Learning401 movement arrives to South County - open mic!
January 27, 2014
Some arrived to last Saturday's South County Learning401 Story Slam to cheer on a good friend or family member brave enough to take the open mic. Others came out of mere curiosity. Shifting how we think and talk about education in Rhode Island? What could possibly shift that?
Well, storytelling can. In fact, itisshifting the conversation, using storytelling as a vehicle for systems change. Rather than asking, "Where do you stand on education reform and next to whom?" Learning401 asks, "What does powerful learning look like - and how can we [all] make more of a good thing?"
To kick off Saturday's Learning401 event, we asked participants to reflect on their most "powerful learning experience," a story that captures who you are, what you're good at, what you believe, and why. Then, for the next 1.5 hours people were invited to share on open mic [in five minutes or less] their powerful learning stories -- raw, unrehearsed moments of triumph and heartache that humanized every speaker and, in one way or another, forged connections across the room. Said one participant: if each storyteller could toss a ball of string to every person touched, we would have strung layers of fishing nets spanning the Contemporary Theater that night.
Several "grown-up" speakers dug decades deep into adolescence and youth, sharing stories of mentors, family members, and teachers who, intentionally or not, radically transformed that individual's will, self-confidence, and readiness to learn.
Student storytellers took listeners into local elementary, middle, and high school classrooms, even to a nearby karate dojo where our youngest storyteller of the evening, Brianna (age 10), revealed her learnings about family of "blood" and family of "love". A high school junior, Sean (age 17), shared his powerful learnings as a newly published author of the novel Quest for Justice, based on his love of gaming and Minecraft.
Some stories hinged on academic learning moments - lessons from struggling and mastering science, reading, writing, history or math. Other stories centered on social and emotional learning - building relationships with people (as well as pets and animals) in ways that engaged, sparked interest, and set impressionable minds on a career path or way of life they would not have otherwise taken.
One South County resident, Bethany, shared the pain of being forced by her elementary school teacher to make a Father's Day card for a man absent from her childhood. The tears flowed as she recalled having to color the striped paper tie, and the unintended consequences of not understanding the story behind her disinterest and disengagement in school. Several storytellers, in fact, emerged to share stories from a fatherless childhood, and the relationships that emerged to make life whole. For Bethany, it was her science teacher, and science her "place of refuge" -- where her curiosity was not only validated, but valued. And thank goodness, or she wouldn't be the veterinarian technician she is today.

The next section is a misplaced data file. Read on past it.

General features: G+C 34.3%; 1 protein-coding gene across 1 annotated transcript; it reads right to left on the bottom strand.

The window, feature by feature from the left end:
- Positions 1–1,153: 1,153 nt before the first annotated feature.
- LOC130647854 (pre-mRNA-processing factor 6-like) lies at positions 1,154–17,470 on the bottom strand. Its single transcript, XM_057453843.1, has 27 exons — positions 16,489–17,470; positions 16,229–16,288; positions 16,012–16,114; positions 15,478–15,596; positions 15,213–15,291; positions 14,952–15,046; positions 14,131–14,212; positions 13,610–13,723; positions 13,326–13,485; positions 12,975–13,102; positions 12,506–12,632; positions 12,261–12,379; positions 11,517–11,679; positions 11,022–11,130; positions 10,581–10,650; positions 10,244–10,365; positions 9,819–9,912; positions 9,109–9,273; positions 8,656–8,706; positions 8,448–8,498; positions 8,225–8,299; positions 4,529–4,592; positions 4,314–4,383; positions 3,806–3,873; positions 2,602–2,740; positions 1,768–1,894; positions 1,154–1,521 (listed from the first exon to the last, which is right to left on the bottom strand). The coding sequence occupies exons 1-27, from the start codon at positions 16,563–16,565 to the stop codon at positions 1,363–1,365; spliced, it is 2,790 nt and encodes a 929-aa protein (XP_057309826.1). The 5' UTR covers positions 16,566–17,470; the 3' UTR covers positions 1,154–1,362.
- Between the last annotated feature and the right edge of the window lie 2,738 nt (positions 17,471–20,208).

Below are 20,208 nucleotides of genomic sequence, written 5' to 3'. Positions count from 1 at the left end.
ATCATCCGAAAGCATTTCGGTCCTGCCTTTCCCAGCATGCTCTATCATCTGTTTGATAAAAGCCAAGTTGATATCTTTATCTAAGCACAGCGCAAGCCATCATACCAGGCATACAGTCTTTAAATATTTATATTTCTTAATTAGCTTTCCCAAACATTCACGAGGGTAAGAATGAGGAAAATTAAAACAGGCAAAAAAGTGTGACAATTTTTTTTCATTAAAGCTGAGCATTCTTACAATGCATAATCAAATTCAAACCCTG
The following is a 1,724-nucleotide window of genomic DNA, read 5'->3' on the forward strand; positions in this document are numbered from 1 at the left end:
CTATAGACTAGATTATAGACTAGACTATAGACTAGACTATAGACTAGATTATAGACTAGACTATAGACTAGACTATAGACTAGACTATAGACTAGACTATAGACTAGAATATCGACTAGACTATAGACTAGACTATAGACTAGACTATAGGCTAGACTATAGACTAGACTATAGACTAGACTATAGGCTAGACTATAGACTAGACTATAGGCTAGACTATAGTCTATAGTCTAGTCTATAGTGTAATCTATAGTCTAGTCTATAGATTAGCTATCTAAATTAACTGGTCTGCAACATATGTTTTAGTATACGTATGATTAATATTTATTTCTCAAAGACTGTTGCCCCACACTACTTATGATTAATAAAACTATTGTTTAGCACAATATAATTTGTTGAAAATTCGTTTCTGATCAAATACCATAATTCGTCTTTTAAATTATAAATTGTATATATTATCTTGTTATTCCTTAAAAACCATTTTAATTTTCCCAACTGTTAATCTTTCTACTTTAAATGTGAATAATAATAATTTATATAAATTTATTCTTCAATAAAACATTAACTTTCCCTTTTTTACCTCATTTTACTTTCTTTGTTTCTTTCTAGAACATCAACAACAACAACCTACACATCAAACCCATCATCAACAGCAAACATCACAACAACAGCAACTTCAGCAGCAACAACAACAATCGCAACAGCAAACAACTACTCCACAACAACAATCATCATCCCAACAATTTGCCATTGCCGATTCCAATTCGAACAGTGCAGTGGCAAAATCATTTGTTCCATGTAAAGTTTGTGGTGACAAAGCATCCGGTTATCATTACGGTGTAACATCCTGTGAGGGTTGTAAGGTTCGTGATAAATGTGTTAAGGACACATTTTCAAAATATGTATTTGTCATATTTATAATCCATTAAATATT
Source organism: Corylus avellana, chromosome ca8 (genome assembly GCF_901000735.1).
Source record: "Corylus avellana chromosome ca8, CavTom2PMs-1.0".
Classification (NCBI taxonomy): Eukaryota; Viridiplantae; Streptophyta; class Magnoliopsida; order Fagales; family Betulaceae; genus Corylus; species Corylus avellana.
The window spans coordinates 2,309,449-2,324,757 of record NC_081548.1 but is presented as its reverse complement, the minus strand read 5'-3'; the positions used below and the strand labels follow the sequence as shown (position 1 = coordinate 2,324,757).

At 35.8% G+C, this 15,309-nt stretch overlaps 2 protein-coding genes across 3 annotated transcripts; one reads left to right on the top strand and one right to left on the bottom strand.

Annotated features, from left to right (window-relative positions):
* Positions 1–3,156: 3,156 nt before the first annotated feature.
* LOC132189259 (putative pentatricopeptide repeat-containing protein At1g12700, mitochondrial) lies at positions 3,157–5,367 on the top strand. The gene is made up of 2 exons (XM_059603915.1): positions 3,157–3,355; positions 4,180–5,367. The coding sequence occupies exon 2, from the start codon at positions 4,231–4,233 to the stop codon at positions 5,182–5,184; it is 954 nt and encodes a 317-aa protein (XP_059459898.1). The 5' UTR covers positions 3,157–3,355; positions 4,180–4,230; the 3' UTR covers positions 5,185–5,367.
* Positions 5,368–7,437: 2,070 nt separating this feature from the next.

Perhaps it's common knowledge that we're all learners, all the time. A key takeaway from Saturday's stories is that we're all also teachers all the time. Every individual holds the power of influence and impact, regardless of age, position, or perceived authority. And this is where the shift happens, building awareness within the culture - changing not the seeds we plant for powerful learning, but strengthening the soil and air that gives a garden life.
Rhode Island is not short of great ideas for improving education; in fact, we're a treasure trove of exemplar practices in teaching and learning. Learning401 creates a safe, nonpartisan forum for giving voice to these ideas and practices in ways that spark more experimentation and innovation in the classroom, at home, in our communities, and beyond. Because learning happens everywhere and shows up in many forms that cannot be assessed or measured by testing and ranking alone. Stories reveal this, giving voice to the public that is public school, while building bridges for much-needed conversations to happen in ways that are open, thought-provoking, and respectful.
This is the essence of Learning401. More than shining the light (or camera) on powerful learning, we’re starting a movement, engaging Rhode Islanders – students, parents, educators, employers, community leaders – to own their role/contribution from wherever they stand. The result: more innovative means to engage and gauge learning, and with digital assets to effect local/state policy and inform future classroom/curriculum design.
How we look back really does shift our readiness to move forward, and Learning401 is ready. Change is a comin' in RI education, from everywhere, one powerful story at a time.
And... [queue the Carpenters] we've only just begun.